Your posture is a reflection of how you are and who you are. We stand tall when we feel confident, self-assured, slump when we feel low, crane our neck forward to connect with others or when we teach, round our shoulders when we feel low or vulnerable.
Good posture ensures the forces in movement are directed through the joints in a neutral position which means there is minimal wear and tear. Poor posture and the resulting muscle imbalances cause joint and spinal disc problems and associated muscle spasm as muscles contract in an attempt to protect the overloaded joint. A healthy posture means the chest, heart and pelvis are open giving the organs space to function optimally, blood and lymph flow easily and the spine assumes an ideal S-shape. The subtle energy flows easily through the nadii and chakra system of the body. We feel vital and alive. When the spine is in correct alignment, the vertebrae and discs are nourished by the natural flow of spinal fluid keeping them supple and youthful.
Regular practice of yoga naturally develops greater body awareness and our posture improves as we develop greater flexibility, core strength and confidence in ourselves. We learn to breathe as the body was designed to and take responsibility for our own health and well-being. Yoga reverses the poor postural changes we see in people under long term stress and opens especially the chest and the pelvis so that we can move with greater freedom and grace.
Ideal posture (see figure 1) is when an imaginary plumb line runs down the side of the body from the ear lobe through the tip of the shoulder, centre of the thorax, the lumbar vertebrae, the centre of the femur (thigh) bone and knee joint to the lateral malleolus (round bone) of the ankle.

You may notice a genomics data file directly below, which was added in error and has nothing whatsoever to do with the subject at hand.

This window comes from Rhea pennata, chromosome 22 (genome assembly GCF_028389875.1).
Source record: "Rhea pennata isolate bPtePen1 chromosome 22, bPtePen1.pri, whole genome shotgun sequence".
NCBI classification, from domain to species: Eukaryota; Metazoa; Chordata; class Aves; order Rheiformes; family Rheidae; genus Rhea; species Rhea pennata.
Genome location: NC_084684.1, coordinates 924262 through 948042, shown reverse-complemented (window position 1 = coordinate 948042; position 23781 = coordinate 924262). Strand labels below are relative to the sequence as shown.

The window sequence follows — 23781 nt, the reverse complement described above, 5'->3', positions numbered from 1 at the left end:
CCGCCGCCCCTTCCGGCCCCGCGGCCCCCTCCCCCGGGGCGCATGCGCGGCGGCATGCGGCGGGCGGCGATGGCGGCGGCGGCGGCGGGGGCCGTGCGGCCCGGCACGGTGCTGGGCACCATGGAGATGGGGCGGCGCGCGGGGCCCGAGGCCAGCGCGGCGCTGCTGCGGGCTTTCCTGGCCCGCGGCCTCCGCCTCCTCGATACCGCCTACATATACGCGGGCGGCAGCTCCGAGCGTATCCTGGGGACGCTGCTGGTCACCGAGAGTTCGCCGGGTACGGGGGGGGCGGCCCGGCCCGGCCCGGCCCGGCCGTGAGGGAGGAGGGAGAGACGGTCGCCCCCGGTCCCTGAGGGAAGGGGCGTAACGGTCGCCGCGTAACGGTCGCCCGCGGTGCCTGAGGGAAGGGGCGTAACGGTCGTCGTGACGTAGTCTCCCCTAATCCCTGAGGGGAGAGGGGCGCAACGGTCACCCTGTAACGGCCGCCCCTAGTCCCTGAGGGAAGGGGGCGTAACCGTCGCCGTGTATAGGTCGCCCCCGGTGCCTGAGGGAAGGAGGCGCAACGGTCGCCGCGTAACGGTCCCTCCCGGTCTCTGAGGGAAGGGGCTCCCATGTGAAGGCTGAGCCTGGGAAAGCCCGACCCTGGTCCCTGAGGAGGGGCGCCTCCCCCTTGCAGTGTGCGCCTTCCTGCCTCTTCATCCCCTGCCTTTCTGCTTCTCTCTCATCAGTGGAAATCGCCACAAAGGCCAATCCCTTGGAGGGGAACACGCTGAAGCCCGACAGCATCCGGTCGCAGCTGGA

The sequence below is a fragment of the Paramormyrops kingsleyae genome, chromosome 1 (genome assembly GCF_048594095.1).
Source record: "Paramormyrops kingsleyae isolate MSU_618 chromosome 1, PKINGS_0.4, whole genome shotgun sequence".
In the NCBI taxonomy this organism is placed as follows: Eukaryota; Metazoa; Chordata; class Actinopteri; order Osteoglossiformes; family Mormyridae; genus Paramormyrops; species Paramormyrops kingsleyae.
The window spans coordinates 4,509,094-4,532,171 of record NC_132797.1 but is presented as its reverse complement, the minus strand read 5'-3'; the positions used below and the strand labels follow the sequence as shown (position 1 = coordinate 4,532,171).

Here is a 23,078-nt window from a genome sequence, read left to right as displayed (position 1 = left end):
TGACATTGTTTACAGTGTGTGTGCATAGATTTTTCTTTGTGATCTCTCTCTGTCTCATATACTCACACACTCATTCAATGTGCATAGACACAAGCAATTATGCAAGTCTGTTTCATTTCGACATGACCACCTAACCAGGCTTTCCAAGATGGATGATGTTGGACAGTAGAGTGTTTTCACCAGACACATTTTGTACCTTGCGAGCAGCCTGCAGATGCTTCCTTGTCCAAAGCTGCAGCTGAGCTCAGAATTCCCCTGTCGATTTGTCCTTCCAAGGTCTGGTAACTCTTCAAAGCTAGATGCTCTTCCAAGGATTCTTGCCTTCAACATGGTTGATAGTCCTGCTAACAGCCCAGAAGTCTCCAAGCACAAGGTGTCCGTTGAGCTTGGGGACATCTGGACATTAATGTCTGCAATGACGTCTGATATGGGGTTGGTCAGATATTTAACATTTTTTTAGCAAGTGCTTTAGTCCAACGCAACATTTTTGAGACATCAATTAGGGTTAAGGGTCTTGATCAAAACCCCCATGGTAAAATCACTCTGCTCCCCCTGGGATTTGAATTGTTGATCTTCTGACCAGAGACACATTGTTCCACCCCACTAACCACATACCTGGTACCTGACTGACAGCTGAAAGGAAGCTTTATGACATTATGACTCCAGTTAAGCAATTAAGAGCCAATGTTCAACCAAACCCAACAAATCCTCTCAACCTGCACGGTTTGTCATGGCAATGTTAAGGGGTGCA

The head is neutral, tilted neither forward or back, shoulder blades lie flat against the ribs, spine retains its natural S-shape curve, pelvis is in neutral and knee joints are in line with the ankle not held locked in hyper extension or forward in flexion, the lower leg is vertical and at a right angle to the sole of the foot.
An S-shape spine has just the right amount of lordosis curve of the neck, kyphosis curve of the mid back/thoracic region, lordosis curve of the lower back and kyphosis curve of the tail bone.
To come into your ideal posture try the following Ideal Alignment exercise.
Good Alignment Stretch: Stand on your toes, focus on a point that isn't moving, stretch your arms overhead as high as you can, pulling your ribs out of your hips. Hold this momentarily as this strengthens your ankles and improves your balance. Now gently lower your heels to the floor, bringing your arms and shoulders down without losing the length through the mid-section of the body. Unlock your knees if you have locked them and gently pull your chin back so your head is directly over your spine if your head has come forward. Stand in this position for a moment or two breathing deeply into your belly and feel the change in how you are. Do you feel energised?? Is your breathing deeper and calm?? Do you feel more confident, more yourself...like you could take on the world....
This exercise is ideal practised every morning when you first get out of bed....so you start the day with an open heart and mind, energy flowing, feeling confident and your body beautifully aligned. With regular practice this will become the way you stand always.
For more detailed information about specific postural deviations and poor posture habits many people experience and the yoga that can help correct these click on the link
If you have any questions about posture or would like me to explain any of the yoga postures please contact me or you can come to see me for a one to one session where we address your specific postural concerns. This could be by skype or in person if you live near Chester UK.
If you would like to know more about caring for your spine and yoga to help